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The card_name and card_name are champions. They don’t fight in the same weight class as premium credit cards such as the card_name or the card_name — but among credit cards that serve their specific demographic, these cards lead the pack.
If you’re just beginning in the world of rewards credit cards, either of these cards are a great place to start. They charge no annual fee, so there’s no risk in giving them a try.
We’ll pit these two great cards against each other to help you decide which is best for your situation.
How the cards stack up
These two products are marketed as some of the best cash back credit cards, but they’re actually much more than that. As we’ll cover in a moment, you can turn the cash back you earn into travel rewards that can be worth potentially double or triple the value of cash.
In other words, whether you’re interested in earning cash back or travel rewards, either one can be a powerful tool in your financial utility belt.
Here’s a quick look at the most important aspects of each card to prepare you for our impending deep dive.
intro_apr_rate,intro_apr_duration and balance_transfer_rate for the first balance_transfer_duration_months (then reg_apr,reg_apr_type APR).
intro_apr_rate,intro_apr_duration (then reg_apr,reg_apr_type ).
Foreign transaction fee
While the card_name offers an intro bonus with a higher potential payout, you’ll bonus_miles_full. Even if you’ve got the ability to achieve this, you’ll have to commit a lot of your spending to the card, potentially preventing you from:
- Putting your spending on other cards that might earn bonus rewards for specific purchases.
- Opening other credit cards to earn more welcome bonuses by meeting minimum spending requirements.
The card_name, though its bonus is a full $100 less valuable, only requires that you make $500 in purchases within the first three months of opening your account. It's far less intimidating spending requirement makes it the clear winner.
Both the card_name and the card_name are advertised as earning cash back. However, with the right complementary travel credit cards, you can turn the rewards you earn with the cards into Chase Ultimate Rewards points and Capital One miles, respectively.
To do this, you’ll need to hold at least one credit card that earns these travel rewards. For example, if you have the card_name, you can convert the rewards you earn with the card_name to Chase points at a rate of 1 point per cent. Or, if you have the card_name, you can convert the rewards you earn with the card_name at a rate of one mile per cent.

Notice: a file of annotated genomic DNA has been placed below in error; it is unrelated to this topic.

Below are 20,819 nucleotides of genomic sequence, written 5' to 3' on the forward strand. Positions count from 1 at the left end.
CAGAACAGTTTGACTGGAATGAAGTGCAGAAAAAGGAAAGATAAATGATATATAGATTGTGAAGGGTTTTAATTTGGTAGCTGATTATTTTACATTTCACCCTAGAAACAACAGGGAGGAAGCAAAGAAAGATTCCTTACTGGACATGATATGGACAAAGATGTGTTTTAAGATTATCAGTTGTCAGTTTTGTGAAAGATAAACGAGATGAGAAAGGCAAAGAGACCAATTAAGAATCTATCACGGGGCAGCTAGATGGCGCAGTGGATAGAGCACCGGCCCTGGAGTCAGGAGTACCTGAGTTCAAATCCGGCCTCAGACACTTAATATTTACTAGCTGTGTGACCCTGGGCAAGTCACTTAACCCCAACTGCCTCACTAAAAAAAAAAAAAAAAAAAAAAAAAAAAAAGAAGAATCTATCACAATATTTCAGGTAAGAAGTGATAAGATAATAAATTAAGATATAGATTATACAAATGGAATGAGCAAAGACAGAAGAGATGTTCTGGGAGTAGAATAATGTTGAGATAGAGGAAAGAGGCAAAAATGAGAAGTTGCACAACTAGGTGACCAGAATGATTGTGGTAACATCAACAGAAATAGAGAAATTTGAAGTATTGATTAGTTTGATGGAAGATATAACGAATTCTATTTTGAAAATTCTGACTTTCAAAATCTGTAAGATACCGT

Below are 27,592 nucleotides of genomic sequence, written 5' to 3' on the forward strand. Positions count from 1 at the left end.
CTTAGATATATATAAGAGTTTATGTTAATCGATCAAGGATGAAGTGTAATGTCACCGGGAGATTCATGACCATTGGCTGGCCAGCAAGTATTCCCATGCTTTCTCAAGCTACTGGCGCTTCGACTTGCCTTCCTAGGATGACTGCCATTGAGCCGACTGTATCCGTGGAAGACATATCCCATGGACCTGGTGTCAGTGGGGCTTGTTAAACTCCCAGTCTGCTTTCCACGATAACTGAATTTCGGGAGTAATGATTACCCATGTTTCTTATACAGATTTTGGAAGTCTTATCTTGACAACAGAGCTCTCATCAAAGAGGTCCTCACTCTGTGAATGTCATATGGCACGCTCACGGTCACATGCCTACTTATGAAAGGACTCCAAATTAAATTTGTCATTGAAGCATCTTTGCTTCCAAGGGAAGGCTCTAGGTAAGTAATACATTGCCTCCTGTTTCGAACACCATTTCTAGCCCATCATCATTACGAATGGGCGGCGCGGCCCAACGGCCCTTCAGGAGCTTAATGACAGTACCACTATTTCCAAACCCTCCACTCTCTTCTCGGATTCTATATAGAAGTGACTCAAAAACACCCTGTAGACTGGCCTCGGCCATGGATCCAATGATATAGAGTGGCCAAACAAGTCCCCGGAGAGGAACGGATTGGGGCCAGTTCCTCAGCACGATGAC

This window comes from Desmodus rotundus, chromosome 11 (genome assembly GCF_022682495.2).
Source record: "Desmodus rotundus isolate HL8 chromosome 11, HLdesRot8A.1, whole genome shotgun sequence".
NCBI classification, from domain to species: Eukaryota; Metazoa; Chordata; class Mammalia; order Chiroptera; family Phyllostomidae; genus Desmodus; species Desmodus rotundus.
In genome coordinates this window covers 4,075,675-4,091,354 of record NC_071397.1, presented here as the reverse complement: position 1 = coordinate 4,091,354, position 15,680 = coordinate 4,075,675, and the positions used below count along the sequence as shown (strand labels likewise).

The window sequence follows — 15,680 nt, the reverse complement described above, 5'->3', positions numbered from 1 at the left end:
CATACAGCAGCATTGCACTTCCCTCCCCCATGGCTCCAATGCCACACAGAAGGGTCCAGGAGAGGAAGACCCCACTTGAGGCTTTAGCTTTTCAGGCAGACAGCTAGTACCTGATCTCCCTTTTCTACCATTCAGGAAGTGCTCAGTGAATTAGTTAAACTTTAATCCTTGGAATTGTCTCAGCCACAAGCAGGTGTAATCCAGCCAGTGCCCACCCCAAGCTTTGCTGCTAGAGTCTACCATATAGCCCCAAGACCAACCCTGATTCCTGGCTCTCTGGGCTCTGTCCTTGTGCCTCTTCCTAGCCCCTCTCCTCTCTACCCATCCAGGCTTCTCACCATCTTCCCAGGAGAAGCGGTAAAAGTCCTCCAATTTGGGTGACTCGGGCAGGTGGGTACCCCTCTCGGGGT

Both of these travel rewards currencies transfer to varying airline and hotel partners. Take a look at each card’s list of partners to see which you may value more. All transfers are 1:1 unless otherwise specified.
|Chase Ultimate Rewards||Capital One miles|
Air Canada Aeroplan
Air Canada Aeroplan
Accor (2:1 transfer ratio)
Flying Blue (KLM and Air France)
EVA Air (2:1.5 transfer ratio)
Flying Blue (KLM and Air France)
Both cards charge no annual fee, making this category a draw.
Both cards offer identical intro APR terms. That’s an above-average interest-free window, making both cards excellent options if you are expecting a large upcoming expense that you don’t think you’ll be able to pay off for a long while.
Both cards have very similar variable APR rates that kick in after 15 months. This number should not concern you; if you pay your balances off each month, you won’t be charged interest. If you don’t think you’ll be able to routinely pay off your card each month, rewards credit cards are not for you. You could end up paying over 28% APR meaning you’re likely to completely negate the rewards you earn with these cards with the interest you incur.
Foreign transaction fee
Foreign transaction fees are an obnoxious charge you’ll get when spending overseas — or even making a purchase with a foreign merchant while still in the U.S.
The card_name waives these fees, while the card_name will charge you 3% of your transaction. This makes the card_name a far superior choice when traveling abroad.
These don’t have many additional overlapping ongoing benefits. The winner of this category will depend entirely on your preferences.